This is different when it comes to serial transmissions where both sides agree on a bitrate and the sender sets the 1 bit high or low on schedule (i.e. 2400 times per second, or 19200 times per second) and the receiver reads this, there is no strobe bit. The receiver then takes every 8 successive 1-bit transmissions and combines them to a byte and stores it in the FIFO buffer. This type of communication is used for any serial transmission, but serial can also be multi-bit.

              So this is a long winded way of saying that the 0 bit doesn't take any power

              However you raise an interesting point which might actually be the answer. If there is a fixed amount of power available then you might not be able to set all 8 bits high and have it traverse the cable whereas if you only have 6 bits set high there is enough power to hit the end of the cable. So 4-bit mode will work simply because the maximum number of "high" bits is 4.
              IN DEVELOPMENT -- '96 Mustang, lilliput with PII/450 laptop, custom DC-DC power supply, 60GB; Garmin GPS; 802.11g; compact keyboard, small graphical LCDs, OBDII.

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              • #8
                eloquently said!

                I was trying to identify that some output buffers, depending on design are better at sinking while some are better at sourcing current

                quote:"Oh you mean what does the receiving end do about the missing 4 bits?"
                I was referring to the PC software. We agree the LCD once in 4bit mode cares not what you do with the extra bits/"nibble".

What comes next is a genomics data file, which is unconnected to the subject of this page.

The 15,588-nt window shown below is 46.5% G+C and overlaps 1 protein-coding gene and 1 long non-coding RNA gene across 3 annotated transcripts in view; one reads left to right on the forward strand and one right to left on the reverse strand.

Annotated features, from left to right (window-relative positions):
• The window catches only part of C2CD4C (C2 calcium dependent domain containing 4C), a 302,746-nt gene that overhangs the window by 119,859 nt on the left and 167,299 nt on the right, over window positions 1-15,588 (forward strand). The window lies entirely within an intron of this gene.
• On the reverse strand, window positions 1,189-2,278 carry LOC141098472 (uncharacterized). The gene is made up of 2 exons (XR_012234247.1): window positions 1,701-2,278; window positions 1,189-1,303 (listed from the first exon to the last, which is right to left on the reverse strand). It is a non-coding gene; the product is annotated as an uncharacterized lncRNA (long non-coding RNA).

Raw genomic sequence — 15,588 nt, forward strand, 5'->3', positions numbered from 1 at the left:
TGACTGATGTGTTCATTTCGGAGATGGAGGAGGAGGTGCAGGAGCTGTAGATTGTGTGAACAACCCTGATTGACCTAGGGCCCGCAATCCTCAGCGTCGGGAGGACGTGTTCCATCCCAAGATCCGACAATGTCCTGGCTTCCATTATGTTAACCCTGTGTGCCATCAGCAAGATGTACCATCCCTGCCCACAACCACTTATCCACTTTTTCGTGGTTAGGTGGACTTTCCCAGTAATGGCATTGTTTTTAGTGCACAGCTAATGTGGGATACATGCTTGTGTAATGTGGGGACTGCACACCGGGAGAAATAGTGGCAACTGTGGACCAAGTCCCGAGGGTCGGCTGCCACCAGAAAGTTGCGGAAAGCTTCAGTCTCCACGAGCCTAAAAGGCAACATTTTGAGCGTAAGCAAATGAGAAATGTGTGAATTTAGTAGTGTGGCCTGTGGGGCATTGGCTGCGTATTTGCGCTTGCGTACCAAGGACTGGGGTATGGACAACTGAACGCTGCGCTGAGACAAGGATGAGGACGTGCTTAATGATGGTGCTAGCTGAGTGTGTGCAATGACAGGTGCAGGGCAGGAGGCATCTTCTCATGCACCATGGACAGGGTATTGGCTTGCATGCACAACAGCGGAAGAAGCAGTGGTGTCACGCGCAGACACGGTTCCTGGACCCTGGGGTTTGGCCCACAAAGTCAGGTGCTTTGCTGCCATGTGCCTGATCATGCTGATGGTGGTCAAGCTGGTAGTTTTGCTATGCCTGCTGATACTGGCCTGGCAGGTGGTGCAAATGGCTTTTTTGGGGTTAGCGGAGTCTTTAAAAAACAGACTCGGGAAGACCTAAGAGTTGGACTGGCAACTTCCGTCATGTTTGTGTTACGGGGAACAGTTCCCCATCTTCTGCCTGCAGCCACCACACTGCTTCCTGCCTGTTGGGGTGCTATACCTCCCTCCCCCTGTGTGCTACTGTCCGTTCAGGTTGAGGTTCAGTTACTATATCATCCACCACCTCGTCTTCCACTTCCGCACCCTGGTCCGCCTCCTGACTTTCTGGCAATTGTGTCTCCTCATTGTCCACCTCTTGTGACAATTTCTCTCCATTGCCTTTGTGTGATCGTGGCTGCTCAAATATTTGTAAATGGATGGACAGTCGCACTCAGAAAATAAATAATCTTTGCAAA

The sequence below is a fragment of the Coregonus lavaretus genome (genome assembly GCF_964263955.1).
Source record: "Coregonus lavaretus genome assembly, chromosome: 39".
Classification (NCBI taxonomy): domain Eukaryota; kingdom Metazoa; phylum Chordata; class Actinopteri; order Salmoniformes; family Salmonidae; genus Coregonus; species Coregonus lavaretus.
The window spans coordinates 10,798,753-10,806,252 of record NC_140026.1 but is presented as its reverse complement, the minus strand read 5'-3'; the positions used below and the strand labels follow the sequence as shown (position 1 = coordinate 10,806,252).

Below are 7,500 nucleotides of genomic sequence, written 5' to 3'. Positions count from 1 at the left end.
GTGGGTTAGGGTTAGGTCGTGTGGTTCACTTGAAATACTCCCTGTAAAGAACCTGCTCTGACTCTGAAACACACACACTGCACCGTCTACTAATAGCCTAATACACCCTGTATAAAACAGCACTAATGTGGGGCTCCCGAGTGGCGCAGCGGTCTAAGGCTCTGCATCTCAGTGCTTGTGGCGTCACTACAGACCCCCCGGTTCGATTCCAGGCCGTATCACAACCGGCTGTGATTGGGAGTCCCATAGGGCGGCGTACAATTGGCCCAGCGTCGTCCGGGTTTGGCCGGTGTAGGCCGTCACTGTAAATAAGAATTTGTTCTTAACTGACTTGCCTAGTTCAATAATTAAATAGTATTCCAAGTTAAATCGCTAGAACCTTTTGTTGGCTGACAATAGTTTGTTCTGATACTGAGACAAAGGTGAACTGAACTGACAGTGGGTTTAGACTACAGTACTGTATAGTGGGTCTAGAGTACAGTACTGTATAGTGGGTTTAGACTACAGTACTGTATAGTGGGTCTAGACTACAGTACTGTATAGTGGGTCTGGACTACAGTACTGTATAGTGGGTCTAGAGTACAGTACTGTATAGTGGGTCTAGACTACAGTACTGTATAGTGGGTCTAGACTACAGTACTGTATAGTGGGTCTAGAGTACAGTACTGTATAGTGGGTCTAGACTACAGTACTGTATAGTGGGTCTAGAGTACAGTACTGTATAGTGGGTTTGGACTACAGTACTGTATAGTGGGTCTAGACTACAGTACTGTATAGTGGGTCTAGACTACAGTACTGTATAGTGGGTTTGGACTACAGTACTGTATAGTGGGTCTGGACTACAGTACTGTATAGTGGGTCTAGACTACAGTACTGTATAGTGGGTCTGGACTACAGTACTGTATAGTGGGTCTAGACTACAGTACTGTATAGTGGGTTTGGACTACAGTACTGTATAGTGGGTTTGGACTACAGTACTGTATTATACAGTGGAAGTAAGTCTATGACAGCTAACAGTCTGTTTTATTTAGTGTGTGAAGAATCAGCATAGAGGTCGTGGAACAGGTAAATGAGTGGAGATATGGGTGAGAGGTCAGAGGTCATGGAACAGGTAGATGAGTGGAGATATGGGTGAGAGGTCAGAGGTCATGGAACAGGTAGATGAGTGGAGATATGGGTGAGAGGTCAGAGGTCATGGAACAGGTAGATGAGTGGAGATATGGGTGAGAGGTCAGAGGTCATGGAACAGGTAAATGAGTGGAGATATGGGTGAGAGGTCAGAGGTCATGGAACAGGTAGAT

I guess you are saying that the PC LCD driver software will in 4 bit mode only send ascii codes less than decimal 16 and hold the most significant 4 bits low (post LCD initialization)

                IIRC-control codes may be an exception-8'th bit(MSB) high to let the LCD know its a command?

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                • #9
                  The crystalfontz init program shows you all of the bits and what gets set, and during 4-bit initialization the MSNibble is always 0, never touched. The bits to indicate what is going on are used for both 4 and 8 bit mode.

                  The PC software has to be able to know to send only in 4-bit mode, so when sending 1 byte it will send the lower and then the upper nibble in 2 successive sends, and the top 4 bits are actually irrelevant... The LCD is not expecting them to be used, so it doesn't really matter what they are set to.

                  Well I think that I found a different way of routing the wires in my car that won't require such a roundabout route, so hopefully I can cut down the length of the wires from 25' to about 15', which hopefully will solve my problem. I will have to resolder it (d'oh!) but I was stupid in the first place and soldered the LCD right to the end of the 25' cable (I should have used a connector and then used the 25' cable as an extension instead... Oh well, live and learn I guess! I still have the 128x64 to wire up, but I was dumb there too and accidentally ordered the one with the EL backlight (requiring an inverter) instead of the ones with the LED backlights.
                  IN DEVELOPMENT -- '96 Mustang, lilliput with PII/450 laptop, custom DC-DC power supply, 60GB; Garmin GPS; 802.11g; compact keyboard, small graphical LCDs, OBDII.